Pollinator observations in natural populations.--Visitors to flowers of plants in natural populations were observed over the course of two summers (1999 and 2000). For the observations, we selected four populations of Antirrhinum subcordatum, ten populations of A. vexillo-calyculatum and one where the two plant taxa co-occurred (Fig. 1, inset). The observations were distributed through the hours of the day and over the flowering season. The total hours of observation are given in Table 1. Voucher specimens representing the species of insects observed visiting the flowers were collected at each site and identified by Dr. R. Thorp of the University of California, Davis and deposited at the Harvard Museum of Comparative Zoology. Otherwise, insects were visually identified to the level of genus as they visited flowers in the field.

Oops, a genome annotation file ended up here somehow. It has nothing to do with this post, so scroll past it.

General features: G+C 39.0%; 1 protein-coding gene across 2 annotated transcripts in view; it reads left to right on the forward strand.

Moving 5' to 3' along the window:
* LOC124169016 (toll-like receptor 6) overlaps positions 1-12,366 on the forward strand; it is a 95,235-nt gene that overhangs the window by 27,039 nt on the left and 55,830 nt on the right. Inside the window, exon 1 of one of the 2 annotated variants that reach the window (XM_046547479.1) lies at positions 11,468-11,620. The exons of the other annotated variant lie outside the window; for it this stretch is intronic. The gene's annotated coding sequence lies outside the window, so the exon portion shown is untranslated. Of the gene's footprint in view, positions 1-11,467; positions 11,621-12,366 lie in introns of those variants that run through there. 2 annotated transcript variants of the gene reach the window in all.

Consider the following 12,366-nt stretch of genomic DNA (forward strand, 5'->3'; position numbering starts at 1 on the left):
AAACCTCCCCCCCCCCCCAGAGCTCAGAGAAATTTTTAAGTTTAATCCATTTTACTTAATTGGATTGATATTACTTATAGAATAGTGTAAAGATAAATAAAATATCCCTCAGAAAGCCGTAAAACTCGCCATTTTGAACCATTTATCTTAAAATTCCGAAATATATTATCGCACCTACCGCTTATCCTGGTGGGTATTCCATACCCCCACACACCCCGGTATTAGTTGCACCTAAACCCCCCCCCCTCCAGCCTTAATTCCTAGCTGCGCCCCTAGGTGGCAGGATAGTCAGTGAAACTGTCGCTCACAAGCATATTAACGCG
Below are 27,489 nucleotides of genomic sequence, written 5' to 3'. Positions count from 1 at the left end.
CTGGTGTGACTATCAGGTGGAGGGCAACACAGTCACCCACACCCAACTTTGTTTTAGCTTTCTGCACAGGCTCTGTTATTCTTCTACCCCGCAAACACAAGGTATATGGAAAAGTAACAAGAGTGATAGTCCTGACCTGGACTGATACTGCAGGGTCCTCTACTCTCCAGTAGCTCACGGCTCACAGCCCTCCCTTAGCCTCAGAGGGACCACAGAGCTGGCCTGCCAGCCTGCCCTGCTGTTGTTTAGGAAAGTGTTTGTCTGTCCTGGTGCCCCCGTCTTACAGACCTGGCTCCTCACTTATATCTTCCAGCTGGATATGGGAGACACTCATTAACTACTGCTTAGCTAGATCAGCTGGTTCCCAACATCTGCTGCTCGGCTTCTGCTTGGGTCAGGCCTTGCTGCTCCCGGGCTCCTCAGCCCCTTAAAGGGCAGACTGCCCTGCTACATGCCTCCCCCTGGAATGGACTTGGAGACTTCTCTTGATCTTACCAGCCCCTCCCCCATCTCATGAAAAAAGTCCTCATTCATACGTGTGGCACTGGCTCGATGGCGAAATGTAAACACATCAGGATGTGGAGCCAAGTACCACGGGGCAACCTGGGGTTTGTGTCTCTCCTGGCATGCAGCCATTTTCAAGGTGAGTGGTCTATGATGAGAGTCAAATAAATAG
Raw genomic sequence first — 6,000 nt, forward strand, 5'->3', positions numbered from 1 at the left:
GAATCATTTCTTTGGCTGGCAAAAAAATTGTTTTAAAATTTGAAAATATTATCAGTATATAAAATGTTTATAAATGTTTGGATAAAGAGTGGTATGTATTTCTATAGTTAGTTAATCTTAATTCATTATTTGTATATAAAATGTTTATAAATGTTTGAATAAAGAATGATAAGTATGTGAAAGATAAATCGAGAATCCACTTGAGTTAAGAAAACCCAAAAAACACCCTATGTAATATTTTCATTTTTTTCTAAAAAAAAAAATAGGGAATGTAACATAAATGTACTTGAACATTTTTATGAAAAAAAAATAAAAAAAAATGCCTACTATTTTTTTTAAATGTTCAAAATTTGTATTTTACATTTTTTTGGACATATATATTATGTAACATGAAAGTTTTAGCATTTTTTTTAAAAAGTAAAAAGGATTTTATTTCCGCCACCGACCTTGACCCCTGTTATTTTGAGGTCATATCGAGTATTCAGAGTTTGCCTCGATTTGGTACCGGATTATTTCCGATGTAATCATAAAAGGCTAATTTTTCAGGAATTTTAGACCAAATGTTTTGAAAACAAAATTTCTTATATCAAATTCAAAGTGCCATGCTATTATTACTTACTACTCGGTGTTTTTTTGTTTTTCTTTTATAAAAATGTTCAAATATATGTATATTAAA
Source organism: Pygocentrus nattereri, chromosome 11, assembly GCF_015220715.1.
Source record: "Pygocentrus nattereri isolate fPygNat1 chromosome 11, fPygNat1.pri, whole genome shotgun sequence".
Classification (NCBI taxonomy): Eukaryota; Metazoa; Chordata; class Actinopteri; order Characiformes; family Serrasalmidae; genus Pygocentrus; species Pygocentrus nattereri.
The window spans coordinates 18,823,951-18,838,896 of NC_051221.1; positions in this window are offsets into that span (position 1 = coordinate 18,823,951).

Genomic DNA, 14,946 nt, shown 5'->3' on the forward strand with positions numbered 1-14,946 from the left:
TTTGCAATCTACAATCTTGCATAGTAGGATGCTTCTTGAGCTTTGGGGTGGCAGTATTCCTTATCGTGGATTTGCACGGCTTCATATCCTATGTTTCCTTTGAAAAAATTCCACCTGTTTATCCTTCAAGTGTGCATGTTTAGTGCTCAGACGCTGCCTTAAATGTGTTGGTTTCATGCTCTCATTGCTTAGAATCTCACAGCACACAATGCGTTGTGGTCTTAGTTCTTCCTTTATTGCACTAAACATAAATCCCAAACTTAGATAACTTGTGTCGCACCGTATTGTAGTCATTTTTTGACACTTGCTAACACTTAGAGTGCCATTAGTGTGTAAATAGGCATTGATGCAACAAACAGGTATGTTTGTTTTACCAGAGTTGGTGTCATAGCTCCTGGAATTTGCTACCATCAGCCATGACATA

Array experiments.--To assess the behavior of pollinators when confronted with the two flower colors in sympatry, three array experiments were conducted at sites where observations of pollinator visitors had previously been made (see Fig. 1, inset). The ratio of white- to purple-flowered plants in each array was 1:1 using mostly plants grown in the greenhouse from seed collected in the wild, although we sometimes incorporated wild, rooted plants into arrays. Individual plants within each array were first mapped ca. 10 cm apart, in order to create an even spacing within the constraints of the topography of the site. A coin toss then determined which plant taxon, white- or purple-flowered, was placed into each pre-established position. All array experiments were performed in the summer of 2000.